All things considered, was the race a good experience for you?
KM: Yes, the race was a great experience! Having the opportunity to represent your country while doing the thing you love most was surreal!
BS: Yeah, it really was. I’m so happy I went, and it’s really cool to see firsthand how passionate the rest of the world is about racing dirt bikes.
BR: Yeah, it was a really good experience—I learned a lot! I definitely know a lot more now and I know exactly what to prepare for. I just feel like I’m a lot better off now.
Now, the three of you had the best team finish in recent memory but still came up short of the top step. What do you think needs to happen for the women's team to win?
KM: The only thing we were lacking was experience with the sprint-style format. All the other girls have been racing this style format for a while now. I believe we were all very consistent each day, as all three women were starting in the first three minutes each day! [Author’s note: Start times—what “minute” or row you are on—are based on the previous day’s finishes.] But I'd say we need to work on our sprint speed for all tests.
BS: Well, I’m not sure what my teammates’ thoughts are, but I think we all have really good bike skills. I know that we can beat the Australians. I think it just comes down to being a little more aggressive with the speed we do have. That’s what I notice for myself at least in this style of racing.
BR: Hopefully next year we will have a similar team with a little more experience. We’ll know going into it how to train for the ISDE and what to expect. Mostly I think we just need to work on our sprinting—getting more consistent, being able to sprint fast, and still be able to not make mistakes. I think that’s where they really get us. Other than that I think we’ll do pretty good!
With that being said, do you personally intend to go back in 2018 to try again, and if so, what improvements are you going to try to make in order to bring home that Women's world trophy?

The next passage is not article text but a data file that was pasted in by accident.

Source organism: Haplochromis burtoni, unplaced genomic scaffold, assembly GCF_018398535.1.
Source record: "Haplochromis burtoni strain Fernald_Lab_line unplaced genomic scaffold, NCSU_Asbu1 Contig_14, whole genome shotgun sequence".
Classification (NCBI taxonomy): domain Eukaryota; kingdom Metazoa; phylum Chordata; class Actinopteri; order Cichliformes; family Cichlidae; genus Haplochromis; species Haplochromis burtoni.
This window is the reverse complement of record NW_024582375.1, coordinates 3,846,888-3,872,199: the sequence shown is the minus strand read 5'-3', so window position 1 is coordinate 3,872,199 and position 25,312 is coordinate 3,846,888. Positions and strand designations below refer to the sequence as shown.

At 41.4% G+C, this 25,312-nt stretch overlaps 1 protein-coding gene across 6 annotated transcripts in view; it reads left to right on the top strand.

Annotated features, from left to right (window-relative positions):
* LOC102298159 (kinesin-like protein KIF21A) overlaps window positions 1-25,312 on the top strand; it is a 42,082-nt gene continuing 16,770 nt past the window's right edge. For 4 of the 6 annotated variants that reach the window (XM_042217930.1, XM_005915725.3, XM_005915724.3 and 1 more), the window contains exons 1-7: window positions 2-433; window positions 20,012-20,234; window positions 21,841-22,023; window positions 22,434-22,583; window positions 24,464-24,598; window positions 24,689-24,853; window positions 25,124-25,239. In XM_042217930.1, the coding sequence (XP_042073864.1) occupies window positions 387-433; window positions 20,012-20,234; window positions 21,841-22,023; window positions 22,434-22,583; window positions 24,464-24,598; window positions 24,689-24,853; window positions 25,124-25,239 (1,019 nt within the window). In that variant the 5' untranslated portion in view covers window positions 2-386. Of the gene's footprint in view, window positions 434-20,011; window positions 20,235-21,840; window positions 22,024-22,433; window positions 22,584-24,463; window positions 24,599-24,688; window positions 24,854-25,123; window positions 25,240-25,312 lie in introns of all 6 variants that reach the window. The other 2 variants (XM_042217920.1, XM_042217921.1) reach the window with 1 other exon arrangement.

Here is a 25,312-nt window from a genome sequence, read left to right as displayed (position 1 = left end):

KM: Naww, I think I’m one and done. But you never know, I could change my mind once the time comes to make that decision next year! Honestly though, I haven't given it much thought; just still happy to be home from France! (laughs)
BS: I think that I would like to try again. I really think we can win. But I’m not 100 percent sure [that I will go back]. It was definitely really cool, but it will just have to depend on what I’ve got going on here in the States at the time. The ISDE is a really big commitment, and my main focus will still remain toward GNCC.
BR: Of course! I want to keep going back at least until I win it—by that I mean probably both until the team wins the trophy and I win the overall.
And who would you like to thank for helping you out at the ISDE this year?
KM: I’d like to thank my parents for getting me to where I am at today! I’d like to thank the FMF/KTM Factory Racing Team, and all of the guys over at the AMA who are a part of the ISDE efforts. Also, I would like to thank all of my sponsors for their awesome products that helped me get through Six Days—Troy Lee Designs, Bell Helmets, Leatt, Oakley goggles, and Alpinestars. Thank you!
BS: Antti Kallonen, KTM, the AMA, Fly, Maxxis, Seat Concepts, JDP Suspension, Pro Circuit, ODI, Hinson, Maxxima Racing Oils. I want to thank Tyler, Johnny G, and Brittney for being great support people, as well as Chuck, Super Dave, and all of the volunteers. I want to thank Kacy’s husband Travis for being our team chase rider and van driver. And of course, Kacy and Brandy for being such great teammates. Thanks guys!
BR: I want to thank the AMA and KTM most of all for giving me this opportunity to be able to go and do it. I definitely couldn’t have done it without them. Fly Racing and Bell Helmets, both of them are a huge help. Sidi boots, Oakley goggles, and everyone else who helps me out.